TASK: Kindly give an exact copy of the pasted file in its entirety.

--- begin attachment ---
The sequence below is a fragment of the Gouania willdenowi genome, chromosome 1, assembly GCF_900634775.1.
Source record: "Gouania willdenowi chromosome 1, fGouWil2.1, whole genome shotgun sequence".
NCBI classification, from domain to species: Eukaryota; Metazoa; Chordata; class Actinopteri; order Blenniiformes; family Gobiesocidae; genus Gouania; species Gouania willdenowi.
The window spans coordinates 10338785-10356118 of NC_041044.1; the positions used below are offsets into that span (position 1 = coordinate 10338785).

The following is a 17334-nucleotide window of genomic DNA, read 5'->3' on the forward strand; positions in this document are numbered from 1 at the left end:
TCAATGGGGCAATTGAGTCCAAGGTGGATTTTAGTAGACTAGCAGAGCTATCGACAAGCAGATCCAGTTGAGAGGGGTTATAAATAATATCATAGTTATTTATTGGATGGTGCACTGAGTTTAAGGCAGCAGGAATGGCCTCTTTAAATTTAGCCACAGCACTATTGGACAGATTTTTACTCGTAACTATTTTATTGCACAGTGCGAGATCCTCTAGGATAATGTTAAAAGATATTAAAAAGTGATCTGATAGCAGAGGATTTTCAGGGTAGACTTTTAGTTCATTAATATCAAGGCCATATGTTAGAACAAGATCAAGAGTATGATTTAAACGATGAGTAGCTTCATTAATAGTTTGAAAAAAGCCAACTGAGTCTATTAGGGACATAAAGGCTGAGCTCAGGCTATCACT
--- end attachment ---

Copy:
The sequence below is a fragment of the Gouania willdenowi genome, chromosome 1, assembly GCF_900634775.1.
Source record: "Gouania willdenowi chromosome 1, fGouWil2.1, whole genome shotgun sequence".
NCBI classification, from domain to species: Eukaryota; Metazoa; Chordata; class Actinopteri; order Blenniiformes; family Gobiesocidae; genus Gouania; species Gouania willdenowi.
The window spans coordinates 10338785-10356118 of NC_041044.1; the positions used below are offsets into that span (position 1 = coordinate 10338785).

The following is a 17334-nucleotide window of genomic DNA, read 5'->3' on the forward strand; positions in this document are numbered from 1 at the left end:
TCAATGGGGCAATTGAGTCCAAGGTGGATTTTAGTAGACTAGCAGAGCTATCGACAAGCAGATCCAGTTGAGAGGGGTTATAAATAATATCATAGTTATTTATTGGATGGTGCACTGAGTTTAAGGCAGCAGGAATGGCCTCTTTAAATTTAGCCACAGCACTATTGGACAGATTTTTACTCGTAACTATTTTATTGCACAGTGCGAGATCCTCTAGGATAATGTTAAAAGATATTAAAAAGTGATCTGATAGCAGAGGATTTTCAGGGTAGACTTTTAGTTCATTAATATCAAGGCCATATGTTAGAACAAGATCAAGAGTATGATTTAAACGATGAGTAGCTTCATTAATAGTTTGAAAAAAGCCAACTGAGTCTATTAGGGACATAAAGGCTGAGCTCAGGCTATCACT